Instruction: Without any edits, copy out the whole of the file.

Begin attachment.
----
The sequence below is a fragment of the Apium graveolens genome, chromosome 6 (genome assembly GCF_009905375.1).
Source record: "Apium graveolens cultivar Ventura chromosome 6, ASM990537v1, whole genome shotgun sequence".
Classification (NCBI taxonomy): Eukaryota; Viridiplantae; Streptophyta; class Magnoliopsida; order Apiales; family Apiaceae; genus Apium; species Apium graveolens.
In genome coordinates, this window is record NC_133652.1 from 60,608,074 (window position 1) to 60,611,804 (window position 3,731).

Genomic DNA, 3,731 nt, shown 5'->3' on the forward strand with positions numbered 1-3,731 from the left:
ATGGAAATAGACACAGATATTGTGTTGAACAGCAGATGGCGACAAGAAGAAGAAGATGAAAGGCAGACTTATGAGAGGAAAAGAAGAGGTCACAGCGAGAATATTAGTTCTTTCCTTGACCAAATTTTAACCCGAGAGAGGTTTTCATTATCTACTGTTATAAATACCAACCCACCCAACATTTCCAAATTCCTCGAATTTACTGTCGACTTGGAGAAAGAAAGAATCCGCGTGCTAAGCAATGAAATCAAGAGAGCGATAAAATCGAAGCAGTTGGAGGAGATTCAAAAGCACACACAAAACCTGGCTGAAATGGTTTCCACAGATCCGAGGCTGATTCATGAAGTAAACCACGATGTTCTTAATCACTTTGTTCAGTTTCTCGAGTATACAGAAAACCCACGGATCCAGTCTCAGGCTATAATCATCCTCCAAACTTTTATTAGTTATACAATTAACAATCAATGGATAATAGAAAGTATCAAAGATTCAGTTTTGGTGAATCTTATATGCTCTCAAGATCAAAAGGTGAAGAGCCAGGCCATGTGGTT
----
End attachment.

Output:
The sequence below is a fragment of the Apium graveolens genome, chromosome 6 (genome assembly GCF_009905375.1).
Source record: "Apium graveolens cultivar Ventura chromosome 6, ASM990537v1, whole genome shotgun sequence".
Classification (NCBI taxonomy): Eukaryota; Viridiplantae; Streptophyta; class Magnoliopsida; order Apiales; family Apiaceae; genus Apium; species Apium graveolens.
In genome coordinates, this window is record NC_133652.1 from 60,608,074 (window position 1) to 60,611,804 (window position 3,731).

Genomic DNA, 3,731 nt, shown 5'->3' on the forward strand with positions numbered 1-3,731 from the left:
ATGGAAATAGACACAGATATTGTGTTGAACAGCAGATGGCGACAAGAAGAAGAAGATGAAAGGCAGACTTATGAGAGGAAAAGAAGAGGTCACAGCGAGAATATTAGTTCTTTCCTTGACCAAATTTTAACCCGAGAGAGGTTTTCATTATCTACTGTTATAAATACCAACCCACCCAACATTTCCAAATTCCTCGAATTTACTGTCGACTTGGAGAAAGAAAGAATCCGCGTGCTAAGCAATGAAATCAAGAGAGCGATAAAATCGAAGCAGTTGGAGGAGATTCAAAAGCACACACAAAACCTGGCTGAAATGGTTTCCACAGATCCGAGGCTGATTCATGAAGTAAACCACGATGTTCTTAATCACTTTGTTCAGTTTCTCGAGTATACAGAAAACCCACGGATCCAGTCTCAGGCTATAATCATCCTCCAAACTTTTATTAGTTATACAATTAACAATCAATGGATAATAGAAAGTATCAAAGATTCAGTTTTGGTGAATCTTATATGCTCTCAAGATCAAAAGGTGAAGAGCCAGGCCATGTGGTT